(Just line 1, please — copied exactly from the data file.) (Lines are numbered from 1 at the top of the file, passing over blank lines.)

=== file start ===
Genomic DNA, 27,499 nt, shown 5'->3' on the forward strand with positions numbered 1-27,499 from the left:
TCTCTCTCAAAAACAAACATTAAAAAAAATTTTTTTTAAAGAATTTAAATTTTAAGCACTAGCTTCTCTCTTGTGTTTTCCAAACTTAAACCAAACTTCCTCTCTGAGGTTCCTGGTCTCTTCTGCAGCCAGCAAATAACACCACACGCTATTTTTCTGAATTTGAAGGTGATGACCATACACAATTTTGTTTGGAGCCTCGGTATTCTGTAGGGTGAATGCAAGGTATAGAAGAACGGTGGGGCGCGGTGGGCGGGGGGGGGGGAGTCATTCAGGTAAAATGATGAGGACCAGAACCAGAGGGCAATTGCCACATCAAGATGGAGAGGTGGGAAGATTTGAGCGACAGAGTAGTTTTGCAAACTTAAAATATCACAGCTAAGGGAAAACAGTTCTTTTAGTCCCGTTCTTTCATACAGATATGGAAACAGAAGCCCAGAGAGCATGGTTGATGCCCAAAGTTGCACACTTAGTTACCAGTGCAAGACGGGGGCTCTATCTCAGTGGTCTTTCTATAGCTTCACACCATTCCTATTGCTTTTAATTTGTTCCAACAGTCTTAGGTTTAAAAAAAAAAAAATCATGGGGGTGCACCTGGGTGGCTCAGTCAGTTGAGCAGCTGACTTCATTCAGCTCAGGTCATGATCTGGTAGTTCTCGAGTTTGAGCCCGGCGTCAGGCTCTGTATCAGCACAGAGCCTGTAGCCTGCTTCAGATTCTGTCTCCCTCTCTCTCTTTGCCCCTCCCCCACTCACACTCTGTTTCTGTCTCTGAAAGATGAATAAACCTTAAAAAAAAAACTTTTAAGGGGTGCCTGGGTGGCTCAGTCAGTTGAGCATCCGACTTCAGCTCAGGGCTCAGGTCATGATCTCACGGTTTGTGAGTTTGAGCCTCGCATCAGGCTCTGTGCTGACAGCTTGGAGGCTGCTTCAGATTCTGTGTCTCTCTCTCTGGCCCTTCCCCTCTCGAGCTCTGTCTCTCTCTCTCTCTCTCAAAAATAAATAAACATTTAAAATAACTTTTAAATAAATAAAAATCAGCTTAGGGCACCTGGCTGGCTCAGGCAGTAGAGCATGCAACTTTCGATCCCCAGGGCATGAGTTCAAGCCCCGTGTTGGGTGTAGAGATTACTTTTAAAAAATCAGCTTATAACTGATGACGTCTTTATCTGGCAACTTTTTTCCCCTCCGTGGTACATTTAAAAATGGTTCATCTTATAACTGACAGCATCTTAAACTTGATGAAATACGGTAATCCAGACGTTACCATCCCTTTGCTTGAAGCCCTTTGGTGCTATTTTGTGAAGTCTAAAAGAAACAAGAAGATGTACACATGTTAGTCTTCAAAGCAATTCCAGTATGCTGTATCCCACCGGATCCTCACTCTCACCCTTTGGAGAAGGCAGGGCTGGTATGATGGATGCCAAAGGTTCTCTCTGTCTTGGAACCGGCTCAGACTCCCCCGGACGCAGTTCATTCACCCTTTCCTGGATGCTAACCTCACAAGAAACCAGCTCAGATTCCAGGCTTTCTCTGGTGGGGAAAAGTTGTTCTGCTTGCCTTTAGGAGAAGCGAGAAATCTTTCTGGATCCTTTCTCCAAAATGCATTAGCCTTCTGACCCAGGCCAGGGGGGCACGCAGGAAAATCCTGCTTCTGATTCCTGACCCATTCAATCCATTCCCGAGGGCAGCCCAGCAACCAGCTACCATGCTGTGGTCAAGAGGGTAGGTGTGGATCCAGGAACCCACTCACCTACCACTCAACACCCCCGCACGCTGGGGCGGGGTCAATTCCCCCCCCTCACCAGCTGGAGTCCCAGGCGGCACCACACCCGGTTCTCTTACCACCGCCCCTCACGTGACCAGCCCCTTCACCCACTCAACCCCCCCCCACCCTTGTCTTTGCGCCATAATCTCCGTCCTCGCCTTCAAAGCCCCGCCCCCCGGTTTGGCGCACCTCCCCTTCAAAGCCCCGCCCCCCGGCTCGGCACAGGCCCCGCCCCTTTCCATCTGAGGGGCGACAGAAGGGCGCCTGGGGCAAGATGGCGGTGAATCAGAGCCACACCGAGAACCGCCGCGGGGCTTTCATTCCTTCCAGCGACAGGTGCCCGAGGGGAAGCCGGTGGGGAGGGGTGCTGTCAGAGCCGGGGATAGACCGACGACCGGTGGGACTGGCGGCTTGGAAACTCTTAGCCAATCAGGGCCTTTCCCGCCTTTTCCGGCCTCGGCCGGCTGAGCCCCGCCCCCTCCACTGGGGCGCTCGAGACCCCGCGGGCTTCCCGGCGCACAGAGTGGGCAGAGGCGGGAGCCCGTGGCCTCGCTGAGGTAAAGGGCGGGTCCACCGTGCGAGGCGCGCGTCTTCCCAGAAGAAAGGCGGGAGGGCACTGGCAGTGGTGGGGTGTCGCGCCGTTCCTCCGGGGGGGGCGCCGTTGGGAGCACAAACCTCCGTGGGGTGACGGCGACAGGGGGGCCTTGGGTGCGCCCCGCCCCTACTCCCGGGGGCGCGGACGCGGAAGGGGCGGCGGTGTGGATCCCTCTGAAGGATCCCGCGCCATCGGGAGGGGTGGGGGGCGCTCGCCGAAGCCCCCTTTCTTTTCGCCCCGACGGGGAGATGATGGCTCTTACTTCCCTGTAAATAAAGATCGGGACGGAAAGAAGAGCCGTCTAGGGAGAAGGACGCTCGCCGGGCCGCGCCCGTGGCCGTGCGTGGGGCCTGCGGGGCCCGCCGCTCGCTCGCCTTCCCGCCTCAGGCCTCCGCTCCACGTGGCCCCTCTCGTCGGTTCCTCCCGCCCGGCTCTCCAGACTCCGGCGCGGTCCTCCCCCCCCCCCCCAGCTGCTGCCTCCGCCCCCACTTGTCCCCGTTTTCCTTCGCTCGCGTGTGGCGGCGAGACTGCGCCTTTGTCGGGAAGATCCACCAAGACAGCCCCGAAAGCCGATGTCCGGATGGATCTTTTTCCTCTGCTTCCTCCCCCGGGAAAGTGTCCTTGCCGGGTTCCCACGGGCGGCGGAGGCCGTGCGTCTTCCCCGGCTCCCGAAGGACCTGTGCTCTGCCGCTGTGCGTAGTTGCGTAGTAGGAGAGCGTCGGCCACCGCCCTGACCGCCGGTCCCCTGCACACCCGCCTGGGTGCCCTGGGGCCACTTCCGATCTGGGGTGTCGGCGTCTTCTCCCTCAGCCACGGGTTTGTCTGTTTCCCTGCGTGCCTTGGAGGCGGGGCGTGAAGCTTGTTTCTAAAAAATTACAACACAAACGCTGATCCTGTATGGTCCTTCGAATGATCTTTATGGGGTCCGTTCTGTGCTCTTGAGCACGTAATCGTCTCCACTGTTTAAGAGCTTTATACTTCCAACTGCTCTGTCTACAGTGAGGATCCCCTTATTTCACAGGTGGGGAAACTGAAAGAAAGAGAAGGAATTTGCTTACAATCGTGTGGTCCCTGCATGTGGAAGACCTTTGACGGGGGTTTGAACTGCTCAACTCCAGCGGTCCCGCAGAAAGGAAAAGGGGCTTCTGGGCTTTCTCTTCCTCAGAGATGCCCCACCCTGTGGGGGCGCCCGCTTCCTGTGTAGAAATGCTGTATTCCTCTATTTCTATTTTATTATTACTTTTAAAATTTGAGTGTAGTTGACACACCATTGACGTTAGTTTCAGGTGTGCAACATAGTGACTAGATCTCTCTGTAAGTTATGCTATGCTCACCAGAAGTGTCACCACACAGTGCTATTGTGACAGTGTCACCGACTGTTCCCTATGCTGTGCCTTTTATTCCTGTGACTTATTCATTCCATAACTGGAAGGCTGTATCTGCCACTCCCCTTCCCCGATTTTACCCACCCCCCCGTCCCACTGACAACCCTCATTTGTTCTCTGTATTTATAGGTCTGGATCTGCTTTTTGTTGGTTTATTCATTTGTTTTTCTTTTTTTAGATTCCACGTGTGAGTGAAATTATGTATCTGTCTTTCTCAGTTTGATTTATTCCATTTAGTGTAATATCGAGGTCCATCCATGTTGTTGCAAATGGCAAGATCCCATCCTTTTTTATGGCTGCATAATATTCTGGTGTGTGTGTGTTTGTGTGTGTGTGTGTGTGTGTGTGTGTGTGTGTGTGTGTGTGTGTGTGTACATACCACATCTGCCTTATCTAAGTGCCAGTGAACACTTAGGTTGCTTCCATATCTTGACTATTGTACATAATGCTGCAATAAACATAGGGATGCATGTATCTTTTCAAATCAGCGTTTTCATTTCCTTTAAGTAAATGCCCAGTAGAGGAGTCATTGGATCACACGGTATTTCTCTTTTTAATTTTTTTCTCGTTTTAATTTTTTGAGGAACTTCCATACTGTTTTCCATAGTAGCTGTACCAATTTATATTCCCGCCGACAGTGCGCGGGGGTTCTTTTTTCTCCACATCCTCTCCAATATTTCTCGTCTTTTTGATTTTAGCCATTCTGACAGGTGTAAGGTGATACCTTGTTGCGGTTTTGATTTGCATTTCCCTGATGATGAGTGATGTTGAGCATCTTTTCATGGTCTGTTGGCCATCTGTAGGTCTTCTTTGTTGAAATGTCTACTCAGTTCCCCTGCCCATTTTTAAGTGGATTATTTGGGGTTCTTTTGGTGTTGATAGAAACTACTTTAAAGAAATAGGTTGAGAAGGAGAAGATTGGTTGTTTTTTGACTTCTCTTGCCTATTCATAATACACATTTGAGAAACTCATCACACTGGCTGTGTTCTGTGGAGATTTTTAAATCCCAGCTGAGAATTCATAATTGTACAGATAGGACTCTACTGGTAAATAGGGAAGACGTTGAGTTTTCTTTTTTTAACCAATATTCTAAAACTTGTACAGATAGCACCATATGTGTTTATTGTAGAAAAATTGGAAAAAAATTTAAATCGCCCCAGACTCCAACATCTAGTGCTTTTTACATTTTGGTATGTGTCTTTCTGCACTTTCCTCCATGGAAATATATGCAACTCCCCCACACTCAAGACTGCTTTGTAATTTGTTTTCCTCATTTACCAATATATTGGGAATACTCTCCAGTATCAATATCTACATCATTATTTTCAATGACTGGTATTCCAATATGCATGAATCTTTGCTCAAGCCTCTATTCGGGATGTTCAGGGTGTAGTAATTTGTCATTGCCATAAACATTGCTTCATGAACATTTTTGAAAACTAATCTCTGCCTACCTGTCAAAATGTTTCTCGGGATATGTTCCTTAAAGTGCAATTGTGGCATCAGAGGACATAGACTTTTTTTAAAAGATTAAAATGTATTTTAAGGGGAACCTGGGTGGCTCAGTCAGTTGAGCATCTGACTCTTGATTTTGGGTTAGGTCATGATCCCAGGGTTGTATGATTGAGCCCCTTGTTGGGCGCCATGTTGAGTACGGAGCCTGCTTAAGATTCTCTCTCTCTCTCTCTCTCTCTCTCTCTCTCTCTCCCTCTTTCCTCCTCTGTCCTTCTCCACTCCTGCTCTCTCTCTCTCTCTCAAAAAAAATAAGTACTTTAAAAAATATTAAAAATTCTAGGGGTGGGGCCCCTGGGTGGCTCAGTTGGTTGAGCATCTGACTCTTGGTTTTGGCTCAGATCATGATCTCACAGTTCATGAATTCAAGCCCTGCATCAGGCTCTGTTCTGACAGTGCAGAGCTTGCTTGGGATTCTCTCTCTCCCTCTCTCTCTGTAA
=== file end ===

Genomic DNA, 27,499 nt, shown 5'->3' on the forward strand with positions numbered 1-27,499 from the left: